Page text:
- Selected Letters from Readers
The following responses were submitted by PMC readers using regular email or the PMC Reader’s Report form. Not all letters received are published, and published letters may have been edited.
PMC Reader’s Report on Valerie Fulton, “An Other Frontier: Voyaging West with Mark Twain and Star Trek’s Imperial Subject”
I am writing in regard to Valerie Fulton’s article ‘An Other Frontier: Voyaging West With Mark Twain and Star Trek’s Imperial Subject’ (PMC 4.3. May 1994).
While I enjoyed this critical reading of Star Trek: The Next Generation, I felt that Valerie Fulton’s article did not fully examine the complexity of the series, and particularly of the well documented viewer’s responses to the series.
Fulton discusses naturalization of imperialist discourse in ST: TNG. She alleges that the Federation is engaged in imperialist “exploration, conquest and colonization” of the cultures they come into contact with. She points out that the Federation does not colonize in order to gain material wealth—they already command an unlimited supply of food and energy.
It’s Imperialism, Jim, but not as we know it? The Federation is concerned, not with material but rather with cultural enrichment (Picard, the Captain of the Enterprise, is an amateur archaeologist). A cultural plunder of the Other could be as damaging as material plunder, but the Federation never pillages the treasures belonging to the ‘alien’ cultures it comes into contact with. The Prime Directive has been created by the Federation in an attempt to maintain the autonomy of the Other. The exploration of the frontier in Star Trek: The Next Generation is no simple process of colonization but an ongoing negotiation with the Other.
Of course, the Federation cannot help but influence the cultures it bumps into in its exploration of the galaxy, and the process of exploration and the humanist pursuit of knowledge does involve a certain amount of cultural imperialism. However, the series ST:TNG does not “tacitly help to perpetuate the conventional U.S. wisdom that acts of imperialism by our government against third world nations are benevolent rather than self-serving, benign rather than aggressive.” What has become known as ‘The Star Trek Phenomenon’ prevents such perpetuation. The Star Trek universe provides a framework in which questions raised by the confrontation with the self and Other can be explored.
Rather than agreeing that, through Star Trek “we are simultaneously discouraged from practicing the kind of intellectual self-scrutiny that might produce alternative modes of discourse and lead toward social change,” I would argue that Star Trek provides a vital site for this kind of self-scrutiny. The extraordinary level of engagement with the viewer that Star Trek manages to elicit is evidence of the impact that this series has had on Western culture. The many discussions relating to the show on the Internet and in fanzines, at Star Trek conventions and in front of the TV ensure that Star Trek is never passively accepted but is discussed, analysed, and critiqued, endlessly. Correspondingly, if the series does have an imperialist discourse, then this discourse is also endlessly discussed, and analysed by viewers.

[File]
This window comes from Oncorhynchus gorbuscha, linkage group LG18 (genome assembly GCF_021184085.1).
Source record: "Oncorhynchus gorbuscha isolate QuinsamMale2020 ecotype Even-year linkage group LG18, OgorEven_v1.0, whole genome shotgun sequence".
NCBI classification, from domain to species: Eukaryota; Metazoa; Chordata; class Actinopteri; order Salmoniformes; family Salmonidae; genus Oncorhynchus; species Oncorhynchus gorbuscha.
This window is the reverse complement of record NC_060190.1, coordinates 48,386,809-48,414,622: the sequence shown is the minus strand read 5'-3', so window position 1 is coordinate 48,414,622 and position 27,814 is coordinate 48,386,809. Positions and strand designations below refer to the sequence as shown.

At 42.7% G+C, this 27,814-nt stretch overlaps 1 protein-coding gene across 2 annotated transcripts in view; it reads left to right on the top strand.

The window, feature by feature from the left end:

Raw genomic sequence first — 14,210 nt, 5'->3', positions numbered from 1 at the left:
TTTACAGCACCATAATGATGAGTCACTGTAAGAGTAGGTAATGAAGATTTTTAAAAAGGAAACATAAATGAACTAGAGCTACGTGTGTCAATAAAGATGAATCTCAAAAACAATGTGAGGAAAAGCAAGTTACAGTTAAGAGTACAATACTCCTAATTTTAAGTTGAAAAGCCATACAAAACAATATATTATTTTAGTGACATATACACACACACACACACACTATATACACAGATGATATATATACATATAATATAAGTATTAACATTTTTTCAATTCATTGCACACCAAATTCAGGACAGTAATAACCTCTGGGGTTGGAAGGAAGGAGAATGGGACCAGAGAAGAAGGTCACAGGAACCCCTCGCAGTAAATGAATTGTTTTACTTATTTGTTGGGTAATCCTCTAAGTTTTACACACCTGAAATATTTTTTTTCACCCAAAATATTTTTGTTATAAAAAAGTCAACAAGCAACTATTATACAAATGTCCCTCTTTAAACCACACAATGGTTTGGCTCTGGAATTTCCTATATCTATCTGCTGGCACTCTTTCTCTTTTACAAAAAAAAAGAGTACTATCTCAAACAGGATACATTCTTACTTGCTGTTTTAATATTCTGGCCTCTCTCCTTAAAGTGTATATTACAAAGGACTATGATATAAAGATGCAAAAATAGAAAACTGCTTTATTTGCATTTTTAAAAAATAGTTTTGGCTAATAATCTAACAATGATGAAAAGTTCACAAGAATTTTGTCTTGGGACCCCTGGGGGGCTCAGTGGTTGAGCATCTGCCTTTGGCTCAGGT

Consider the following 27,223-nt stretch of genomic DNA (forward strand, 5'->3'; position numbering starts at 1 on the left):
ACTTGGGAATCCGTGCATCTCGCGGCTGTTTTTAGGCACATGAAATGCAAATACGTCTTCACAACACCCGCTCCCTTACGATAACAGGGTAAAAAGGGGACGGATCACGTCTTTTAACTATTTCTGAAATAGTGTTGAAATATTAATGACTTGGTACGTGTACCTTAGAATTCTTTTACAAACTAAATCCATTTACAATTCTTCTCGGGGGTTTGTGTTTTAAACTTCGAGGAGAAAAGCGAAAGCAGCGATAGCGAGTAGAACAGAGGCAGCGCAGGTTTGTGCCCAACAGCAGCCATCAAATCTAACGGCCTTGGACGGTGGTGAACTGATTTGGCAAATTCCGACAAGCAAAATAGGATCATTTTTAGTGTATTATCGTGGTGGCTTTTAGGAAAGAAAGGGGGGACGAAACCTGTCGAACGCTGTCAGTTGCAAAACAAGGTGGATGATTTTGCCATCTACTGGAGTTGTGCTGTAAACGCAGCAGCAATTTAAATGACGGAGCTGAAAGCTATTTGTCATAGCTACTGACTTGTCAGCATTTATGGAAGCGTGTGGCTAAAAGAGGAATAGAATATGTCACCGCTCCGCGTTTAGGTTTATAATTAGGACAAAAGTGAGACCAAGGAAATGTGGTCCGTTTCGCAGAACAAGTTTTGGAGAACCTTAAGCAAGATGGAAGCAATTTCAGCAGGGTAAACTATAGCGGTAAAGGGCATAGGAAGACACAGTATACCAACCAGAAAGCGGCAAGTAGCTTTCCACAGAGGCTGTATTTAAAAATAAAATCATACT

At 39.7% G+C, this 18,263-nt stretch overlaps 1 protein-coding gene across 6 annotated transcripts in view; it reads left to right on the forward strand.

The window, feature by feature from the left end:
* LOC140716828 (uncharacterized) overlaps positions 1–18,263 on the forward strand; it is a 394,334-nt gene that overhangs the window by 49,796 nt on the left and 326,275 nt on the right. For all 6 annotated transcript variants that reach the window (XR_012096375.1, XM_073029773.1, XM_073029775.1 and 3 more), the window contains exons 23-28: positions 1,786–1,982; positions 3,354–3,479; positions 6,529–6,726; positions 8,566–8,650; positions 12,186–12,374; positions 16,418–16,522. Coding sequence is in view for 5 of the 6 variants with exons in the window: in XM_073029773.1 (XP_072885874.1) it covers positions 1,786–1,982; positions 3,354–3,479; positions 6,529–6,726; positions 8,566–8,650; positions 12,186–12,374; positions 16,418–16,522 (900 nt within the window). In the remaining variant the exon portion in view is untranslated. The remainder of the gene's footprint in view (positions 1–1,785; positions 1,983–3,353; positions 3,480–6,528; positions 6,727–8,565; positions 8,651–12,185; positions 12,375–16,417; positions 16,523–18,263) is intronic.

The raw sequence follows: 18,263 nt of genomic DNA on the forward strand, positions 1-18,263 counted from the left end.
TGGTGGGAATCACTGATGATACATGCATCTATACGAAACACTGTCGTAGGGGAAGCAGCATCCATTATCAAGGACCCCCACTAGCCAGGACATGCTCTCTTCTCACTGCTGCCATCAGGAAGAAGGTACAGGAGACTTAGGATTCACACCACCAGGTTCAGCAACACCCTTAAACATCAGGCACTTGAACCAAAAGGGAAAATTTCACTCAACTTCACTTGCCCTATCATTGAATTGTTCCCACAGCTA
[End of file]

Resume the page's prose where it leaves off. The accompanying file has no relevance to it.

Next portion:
I hope that Valerie Fulton pursues her interest in Star Trek, and that this interest leads her to watch many more episodes, and also to look at the rich and exciting culture of Star Trek fandom.
PMC Reader’s Report on Kevin McNeilly, “Ugly Beauty: John Zorn and the Politics of Postmodern Music”
I simply wanted to note how much I enjoyed the article on the beauty of Zorn’s composition. His music does indeed incite the body, while the mind is simultaneously belied by the raucousness and anti-musical sound of it all. Such composers, of which there are few indeed, require the listener to participate, like it or not. May more people learn to appreciate the incorporation of listener and performer.
PMC Reader’s Report on Dion Dennis, “Evocations of Empire in A Transnational Corporate Age: Tracking the Sign of Saturn”
I really don’t know where to start... I thought your article here to be truly fascinating and for...